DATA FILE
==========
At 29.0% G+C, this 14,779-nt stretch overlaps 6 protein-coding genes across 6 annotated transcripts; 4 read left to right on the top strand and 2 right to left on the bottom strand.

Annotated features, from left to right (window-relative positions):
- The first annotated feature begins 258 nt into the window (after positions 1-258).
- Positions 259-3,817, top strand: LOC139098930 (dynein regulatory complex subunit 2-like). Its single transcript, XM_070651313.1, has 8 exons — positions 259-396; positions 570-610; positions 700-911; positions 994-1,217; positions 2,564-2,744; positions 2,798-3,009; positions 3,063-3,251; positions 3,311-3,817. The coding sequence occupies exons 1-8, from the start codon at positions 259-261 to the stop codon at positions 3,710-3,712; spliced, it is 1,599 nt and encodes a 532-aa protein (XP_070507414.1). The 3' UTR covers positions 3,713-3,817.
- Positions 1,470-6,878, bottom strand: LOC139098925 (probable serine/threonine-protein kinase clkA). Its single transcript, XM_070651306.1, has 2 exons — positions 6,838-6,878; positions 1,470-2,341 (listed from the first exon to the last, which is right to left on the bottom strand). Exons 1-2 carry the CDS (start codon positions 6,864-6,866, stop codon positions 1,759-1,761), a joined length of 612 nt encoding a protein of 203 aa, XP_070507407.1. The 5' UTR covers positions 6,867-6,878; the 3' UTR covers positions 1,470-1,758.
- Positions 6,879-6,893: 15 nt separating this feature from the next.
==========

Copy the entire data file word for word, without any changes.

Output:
At 29.0% G+C, this 14,779-nt stretch overlaps 6 protein-coding genes across 6 annotated transcripts; 4 read left to right on the top strand and 2 right to left on the bottom strand.

Annotated features, from left to right (window-relative positions):
- The first annotated feature begins 258 nt into the window (after positions 1-258).
- Positions 259-3,817, top strand: LOC139098930 (dynein regulatory complex subunit 2-like). Its single transcript, XM_070651313.1, has 8 exons — positions 259-396; positions 570-610; positions 700-911; positions 994-1,217; positions 2,564-2,744; positions 2,798-3,009; positions 3,063-3,251; positions 3,311-3,817. The coding sequence occupies exons 1-8, from the start codon at positions 259-261 to the stop codon at positions 3,710-3,712; spliced, it is 1,599 nt and encodes a 532-aa protein (XP_070507414.1). The 3' UTR covers positions 3,713-3,817.
- Positions 1,470-6,878, bottom strand: LOC139098925 (probable serine/threonine-protein kinase clkA). Its single transcript, XM_070651306.1, has 2 exons — positions 6,838-6,878; positions 1,470-2,341 (listed from the first exon to the last, which is right to left on the bottom strand). Exons 1-2 carry the CDS (start codon positions 6,864-6,866, stop codon positions 1,759-1,761), a joined length of 612 nt encoding a protein of 203 aa, XP_070507407.1. The 5' UTR covers positions 6,867-6,878; the 3' UTR covers positions 1,470-1,758.
- Positions 6,879-6,893: 15 nt separating this feature from the next.